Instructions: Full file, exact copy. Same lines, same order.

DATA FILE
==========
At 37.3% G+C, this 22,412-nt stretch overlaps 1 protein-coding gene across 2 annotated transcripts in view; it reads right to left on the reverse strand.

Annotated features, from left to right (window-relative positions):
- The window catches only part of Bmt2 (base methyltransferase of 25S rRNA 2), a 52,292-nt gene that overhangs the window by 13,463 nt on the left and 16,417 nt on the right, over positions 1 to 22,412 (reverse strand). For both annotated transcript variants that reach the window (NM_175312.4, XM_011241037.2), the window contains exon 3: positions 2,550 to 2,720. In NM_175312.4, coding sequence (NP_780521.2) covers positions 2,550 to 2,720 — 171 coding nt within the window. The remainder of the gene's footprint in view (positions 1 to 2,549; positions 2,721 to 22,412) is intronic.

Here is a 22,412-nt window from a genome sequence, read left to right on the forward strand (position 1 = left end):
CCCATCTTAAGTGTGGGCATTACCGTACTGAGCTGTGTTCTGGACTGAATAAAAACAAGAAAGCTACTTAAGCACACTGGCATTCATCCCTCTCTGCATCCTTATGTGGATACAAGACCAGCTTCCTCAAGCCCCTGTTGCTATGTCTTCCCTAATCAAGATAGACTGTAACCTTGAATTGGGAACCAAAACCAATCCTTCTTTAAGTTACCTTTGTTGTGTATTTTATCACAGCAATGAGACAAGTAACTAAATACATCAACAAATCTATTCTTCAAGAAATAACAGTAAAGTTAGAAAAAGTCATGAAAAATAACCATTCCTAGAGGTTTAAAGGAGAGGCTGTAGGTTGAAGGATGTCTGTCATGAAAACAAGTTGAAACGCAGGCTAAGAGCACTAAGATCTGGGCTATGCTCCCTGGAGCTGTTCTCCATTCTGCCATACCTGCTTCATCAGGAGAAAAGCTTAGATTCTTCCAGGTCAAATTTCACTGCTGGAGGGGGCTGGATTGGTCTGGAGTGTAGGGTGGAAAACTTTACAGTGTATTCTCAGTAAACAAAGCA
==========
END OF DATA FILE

At 37.3% G+C, this 22,412-nt stretch overlaps 1 protein-coding gene across 2 annotated transcripts in view; it reads right to left on the reverse strand.

Annotated features, from left to right (window-relative positions):
- The window catches only part of Bmt2 (base methyltransferase of 25S rRNA 2), a 52,292-nt gene that overhangs the window by 13,463 nt on the left and 16,417 nt on the right, over positions 1 to 22,412 (reverse strand). For both annotated transcript variants that reach the window (NM_175312.4, XM_011241037.2), the window contains exon 3: positions 2,550 to 2,720. In NM_175312.4, coding sequence (NP_780521.2) covers positions 2,550 to 2,720 — 171 coding nt within the window. The remainder of the gene's footprint in view (positions 1 to 2,549; positions 2,721 to 22,412) is intronic.

Here is a 22,412-nt window from a genome sequence, read left to right on the forward strand (position 1 = left end):
CCCATCTTAAGTGTGGGCATTACCGTACTGAGCTGTGTTCTGGACTGAATAAAAACAAGAAAGCTACTTAAGCACACTGGCATTCATCCCTCTCTGCATCCTTATGTGGATACAAGACCAGCTTCCTCAAGCCCCTGTTGCTATGTCTTCCCTAATCAAGATAGACTGTAACCTTGAATTGGGAACCAAAACCAATCCTTCTTTAAGTTACCTTTGTTGTGTATTTTATCACAGCAATGAGACAAGTAACTAAATACATCAACAAATCTATTCTTCAAGAAATAACAGTAAAGTTAGAAAAAGTCATGAAAAATAACCATTCCTAGAGGTTTAAAGGAGAGGCTGTAGGTTGAAGGATGTCTGTCATGAAAACAAGTTGAAACGCAGGCTAAGAGCACTAAGATCTGGGCTATGCTCCCTGGAGCTGTTCTCCATTCTGCCATACCTGCTTCATCAGGAGAAAAGCTTAGATTCTTCCAGGTCAAATTTCACTGCTGGAGGGGGCTGGATTGGTCTGGAGTGTAGGGTGGAAAACTTTACAGTGTATTCTCAGTAAACAAAGCA